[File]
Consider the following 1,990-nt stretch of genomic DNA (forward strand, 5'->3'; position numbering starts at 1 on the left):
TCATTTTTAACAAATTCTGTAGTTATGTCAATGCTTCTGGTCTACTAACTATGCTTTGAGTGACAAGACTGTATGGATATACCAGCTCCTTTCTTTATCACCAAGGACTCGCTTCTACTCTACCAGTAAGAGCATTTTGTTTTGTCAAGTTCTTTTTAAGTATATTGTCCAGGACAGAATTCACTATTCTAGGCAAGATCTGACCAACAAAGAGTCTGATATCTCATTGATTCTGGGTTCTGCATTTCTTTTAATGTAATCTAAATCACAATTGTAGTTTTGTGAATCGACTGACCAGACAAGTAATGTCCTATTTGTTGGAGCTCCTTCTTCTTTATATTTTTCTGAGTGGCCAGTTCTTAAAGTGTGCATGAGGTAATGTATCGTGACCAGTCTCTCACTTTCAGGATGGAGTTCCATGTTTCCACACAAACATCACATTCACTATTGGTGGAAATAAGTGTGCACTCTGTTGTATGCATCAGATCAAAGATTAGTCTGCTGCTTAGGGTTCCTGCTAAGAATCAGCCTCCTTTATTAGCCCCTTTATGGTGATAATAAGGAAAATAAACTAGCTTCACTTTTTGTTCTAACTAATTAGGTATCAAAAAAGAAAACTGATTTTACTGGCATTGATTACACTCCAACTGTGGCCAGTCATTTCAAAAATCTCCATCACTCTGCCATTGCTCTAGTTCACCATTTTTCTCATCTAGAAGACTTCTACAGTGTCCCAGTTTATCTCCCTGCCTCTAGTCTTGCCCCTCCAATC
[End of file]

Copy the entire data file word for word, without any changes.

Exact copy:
Consider the following 1,990-nt stretch of genomic DNA (forward strand, 5'->3'; position numbering starts at 1 on the left):
TCATTTTTAACAAATTCTGTAGTTATGTCAATGCTTCTGGTCTACTAACTATGCTTTGAGTGACAAGACTGTATGGATATACCAGCTCCTTTCTTTATCACCAAGGACTCGCTTCTACTCTACCAGTAAGAGCATTTTGTTTTGTCAAGTTCTTTTTAAGTATATTGTCCAGGACAGAATTCACTATTCTAGGCAAGATCTGACCAACAAAGAGTCTGATATCTCATTGATTCTGGGTTCTGCATTTCTTTTAATGTAATCTAAATCACAATTGTAGTTTTGTGAATCGACTGACCAGACAAGTAATGTCCTATTTGTTGGAGCTCCTTCTTCTTTATATTTTTCTGAGTGGCCAGTTCTTAAAGTGTGCATGAGGTAATGTATCGTGACCAGTCTCTCACTTTCAGGATGGAGTTCCATGTTTCCACACAAACATCACATTCACTATTGGTGGAAATAAGTGTGCACTCTGTTGTATGCATCAGATCAAAGATTAGTCTGCTGCTTAGGGTTCCTGCTAAGAATCAGCCTCCTTTATTAGCCCCTTTATGGTGATAATAAGGAAAATAAACTAGCTTCACTTTTTGTTCTAACTAATTAGGTATCAAAAAAGAAAACTGATTTTACTGGCATTGATTACACTCCAACTGTGGCCAGTCATTTCAAAAATCTCCATCACTCTGCCATTGCTCTAGTTCACCATTTTTCTCATCTAGAAGACTTCTACAGTGTCCCAGTTTATCTCCCTGCCTCTAGTCTTGCCCCTCCAATC